John Davis

Year of Graduation: 
man playing a grand piano

"I was knocked out by the sheer power of that sound, transported really I thought the only kind of music that had that kind of genius, virtuosity and earthy directness was Beethoven and Chopin."

When John Davis ’75 was 10 years old, his older brother, Ned Davis ’72, brought home an album that forever changed his life. From the first song, “Help Me,” the classic hit on Mississippi blues legend Sonny Boy Williamson’s More Real Folk Blues, young Davis was hooked. It began a four-decade love affair that has taken Davis, a North Carolina-born classical pianist, deep into the annals of Black culture, specifically researching, writing, archiving and playing the music of forgotten enslaved composers. “I was knocked out by the sheer power of that sound, transported really,” he recalls. “Up to then, I thought the only kind of music that had that kind of genius, virtuosity and earthy directness was Beethoven and Chopin.”

In that moment, Davis vowed to learn everything he could about blues culture, which included listening to and collecting all kinds of Black music, including urban and country blues, soul, funk, gospel and their predecessors: spirituals, work songs and various tunes of the slave period. “By the time I went to Exeter, I must have collected around 1,000 records,” he says. “My poor father hauled all my stuff back and forth every year. Back then, there was nothing to do in Exeter on Saturday nights, so we would sit around our dorm rooms and spin discs. I remember listening to Memphis Slim and Willie Dixon at Langdell, blasting the music with friends up to 11 p.m. Luckily, I never got in trouble.”

After the Academy, Davis attended Brown University, in part because Providence had an impressive blues culture and many top blues artists played in town. During the day, he studied Russian history and Russian literature. At night, he went to hear the blues.

After graduating from The Juilliard School, where he studied piano, his career excavating and disseminating obscure African American roots musical masters deepened. Davis grows emotional remembering one watershed day: “I was in the library of Juilliard reading Keyboard Music of Black Composers: A Bibliography, and I looked up this guy named Blind Tom, whose real name is Thomas Wiggins. He was an enslaved pianist and one of the first well-known early American pianists of any back- ground. I realized that a few pieces written by him were at Lincoln Center, so I ran across the street. I thought this would be nice music to program, learn and play. What I didn’t know then was that this would launch me on a 30-year odyssey.”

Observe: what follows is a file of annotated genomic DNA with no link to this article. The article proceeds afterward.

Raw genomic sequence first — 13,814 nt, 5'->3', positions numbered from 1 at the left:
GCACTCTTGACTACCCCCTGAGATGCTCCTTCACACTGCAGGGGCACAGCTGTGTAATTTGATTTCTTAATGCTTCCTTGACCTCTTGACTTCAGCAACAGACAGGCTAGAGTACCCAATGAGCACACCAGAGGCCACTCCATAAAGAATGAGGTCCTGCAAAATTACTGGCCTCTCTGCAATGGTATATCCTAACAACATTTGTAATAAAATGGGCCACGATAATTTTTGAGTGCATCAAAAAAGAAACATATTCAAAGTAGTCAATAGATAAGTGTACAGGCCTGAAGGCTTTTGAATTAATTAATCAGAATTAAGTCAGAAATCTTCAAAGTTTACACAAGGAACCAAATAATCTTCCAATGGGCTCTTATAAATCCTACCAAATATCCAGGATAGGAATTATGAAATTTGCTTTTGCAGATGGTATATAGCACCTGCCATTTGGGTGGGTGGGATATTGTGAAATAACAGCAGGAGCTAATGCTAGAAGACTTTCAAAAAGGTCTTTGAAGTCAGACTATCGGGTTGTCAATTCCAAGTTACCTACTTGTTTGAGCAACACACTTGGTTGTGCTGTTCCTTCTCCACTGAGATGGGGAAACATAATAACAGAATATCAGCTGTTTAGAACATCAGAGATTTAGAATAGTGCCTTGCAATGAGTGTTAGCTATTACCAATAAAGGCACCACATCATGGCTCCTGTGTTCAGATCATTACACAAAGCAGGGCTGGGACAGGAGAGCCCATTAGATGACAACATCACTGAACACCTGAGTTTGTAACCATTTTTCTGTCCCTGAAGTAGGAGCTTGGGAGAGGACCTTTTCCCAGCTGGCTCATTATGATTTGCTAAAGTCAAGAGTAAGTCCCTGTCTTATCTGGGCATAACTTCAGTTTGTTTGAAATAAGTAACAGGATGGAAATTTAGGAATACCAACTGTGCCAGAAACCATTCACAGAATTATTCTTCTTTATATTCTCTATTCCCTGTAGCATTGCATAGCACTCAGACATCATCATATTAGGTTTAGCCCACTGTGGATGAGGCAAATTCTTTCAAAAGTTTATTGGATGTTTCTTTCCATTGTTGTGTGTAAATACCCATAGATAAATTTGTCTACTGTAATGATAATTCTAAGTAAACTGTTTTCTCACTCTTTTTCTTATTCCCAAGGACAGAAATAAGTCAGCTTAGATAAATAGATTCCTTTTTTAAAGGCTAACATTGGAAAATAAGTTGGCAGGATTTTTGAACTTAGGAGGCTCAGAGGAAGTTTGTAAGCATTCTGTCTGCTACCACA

In 1999, he recorded the groundbreaking album John Davis Plays Blind Tom as a tribute to the great pianist. He has also curated several exhibitions, including a 2017 show at Brown featuring the sheet music of Wiggins and other obscure early American Black composers.

This year, the 64-year-old was one of 26 international artists to receive the Rome Prize, given by the American Academy in Rome to support innovative and cross-disciplinary work in the arts and humanities. The prize came at an auspicious time, he says. Last summer, after 25 years of research, Davis recorded a 22-piece album. It features a piece by master pianist Basile Barès, the first published slave composer, and Louis Moreau Gottschalk, a New Orleans creole piano prodigy, among others. He is currently curating a companion exhibit for the New Orleans Jazz Museum, slated to open next spring. “I thought, if I won, I would write a book about the stream of early African American pianists and pianists influenced by Black music and Black culture,” he explains. “Now I am going to work on the New Orleans project.”

“I am not sure I would have been as happy just playing Chopin and Beethoven, as much as I love that music,” he says. “Unearthing and sharing forgotten early African American piano works feels more historically relevant and is a better reflection of who I am as an American artist. I am honored to play a part in bringing this unfairly neglected music to the general public.”

- Sandra Guzmán

Editor's note: This feature first appeared in the summer 2022 issue of The Exeter Bulletin.